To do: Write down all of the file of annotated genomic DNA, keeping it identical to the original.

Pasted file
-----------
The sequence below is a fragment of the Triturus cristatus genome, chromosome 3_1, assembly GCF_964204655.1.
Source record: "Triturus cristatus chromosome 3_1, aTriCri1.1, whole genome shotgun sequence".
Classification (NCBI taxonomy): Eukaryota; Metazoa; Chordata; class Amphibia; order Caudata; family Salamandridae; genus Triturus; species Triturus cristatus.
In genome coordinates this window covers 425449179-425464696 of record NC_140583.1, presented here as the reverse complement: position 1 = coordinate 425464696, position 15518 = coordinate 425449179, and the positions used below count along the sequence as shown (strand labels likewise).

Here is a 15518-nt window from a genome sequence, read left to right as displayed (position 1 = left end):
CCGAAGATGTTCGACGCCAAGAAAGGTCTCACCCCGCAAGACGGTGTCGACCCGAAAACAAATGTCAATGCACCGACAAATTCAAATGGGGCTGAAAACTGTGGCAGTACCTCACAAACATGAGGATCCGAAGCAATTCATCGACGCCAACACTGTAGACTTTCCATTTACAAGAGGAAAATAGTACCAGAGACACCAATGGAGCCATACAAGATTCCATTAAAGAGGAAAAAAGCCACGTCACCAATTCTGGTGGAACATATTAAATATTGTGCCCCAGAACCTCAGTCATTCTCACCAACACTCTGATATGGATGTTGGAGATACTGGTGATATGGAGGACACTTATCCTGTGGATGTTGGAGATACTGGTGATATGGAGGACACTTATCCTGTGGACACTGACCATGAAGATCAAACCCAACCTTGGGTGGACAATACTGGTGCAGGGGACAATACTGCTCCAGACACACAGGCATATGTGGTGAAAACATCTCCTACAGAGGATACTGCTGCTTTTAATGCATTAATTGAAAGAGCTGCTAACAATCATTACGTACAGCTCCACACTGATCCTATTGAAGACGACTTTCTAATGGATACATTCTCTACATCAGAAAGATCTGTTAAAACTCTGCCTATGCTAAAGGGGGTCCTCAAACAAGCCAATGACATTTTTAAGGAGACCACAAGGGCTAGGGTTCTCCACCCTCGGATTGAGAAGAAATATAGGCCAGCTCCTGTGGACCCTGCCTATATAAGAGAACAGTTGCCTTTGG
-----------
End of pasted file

The sequence below is a fragment of the Triturus cristatus genome, chromosome 3_1, assembly GCF_964204655.1.
Source record: "Triturus cristatus chromosome 3_1, aTriCri1.1, whole genome shotgun sequence".
Classification (NCBI taxonomy): Eukaryota; Metazoa; Chordata; class Amphibia; order Caudata; family Salamandridae; genus Triturus; species Triturus cristatus.
In genome coordinates this window covers 425449179-425464696 of record NC_140583.1, presented here as the reverse complement: position 1 = coordinate 425464696, position 15518 = coordinate 425449179, and the positions used below count along the sequence as shown (strand labels likewise).

Here is a 15518-nt window from a genome sequence, read left to right as displayed (position 1 = left end):
CCGAAGATGTTCGACGCCAAGAAAGGTCTCACCCCGCAAGACGGTGTCGACCCGAAAACAAATGTCAATGCACCGACAAATTCAAATGGGGCTGAAAACTGTGGCAGTACCTCACAAACATGAGGATCCGAAGCAATTCATCGACGCCAACACTGTAGACTTTCCATTTACAAGAGGAAAATAGTACCAGAGACACCAATGGAGCCATACAAGATTCCATTAAAGAGGAAAAAAGCCACGTCACCAATTCTGGTGGAACATATTAAATATTGTGCCCCAGAACCTCAGTCATTCTCACCAACACTCTGATATGGATGTTGGAGATACTGGTGATATGGAGGACACTTATCCTGTGGATGTTGGAGATACTGGTGATATGGAGGACACTTATCCTGTGGACACTGACCATGAAGATCAAACCCAACCTTGGGTGGACAATACTGGTGCAGGGGACAATACTGCTCCAGACACACAGGCATATGTGGTGAAAACATCTCCTACAGAGGATACTGCTGCTTTTAATGCATTAATTGAAAGAGCTGCTAACAATCATTACGTACAGCTCCACACTGATCCTATTGAAGACGACTTTCTAATGGATACATTCTCTACATCAGAAAGATCTGTTAAAACTCTGCCTATGCTAAAGGGGGTCCTCAAACAAGCCAATGACATTTTTAAGGAGACCACAAGGGCTAGGGTTCTCCACCCTCGGATTGAGAAGAAATATAGGCCAGCTCCTGTGGACCCTGCCTATATAAGAGAACAGTTGCCTTTGG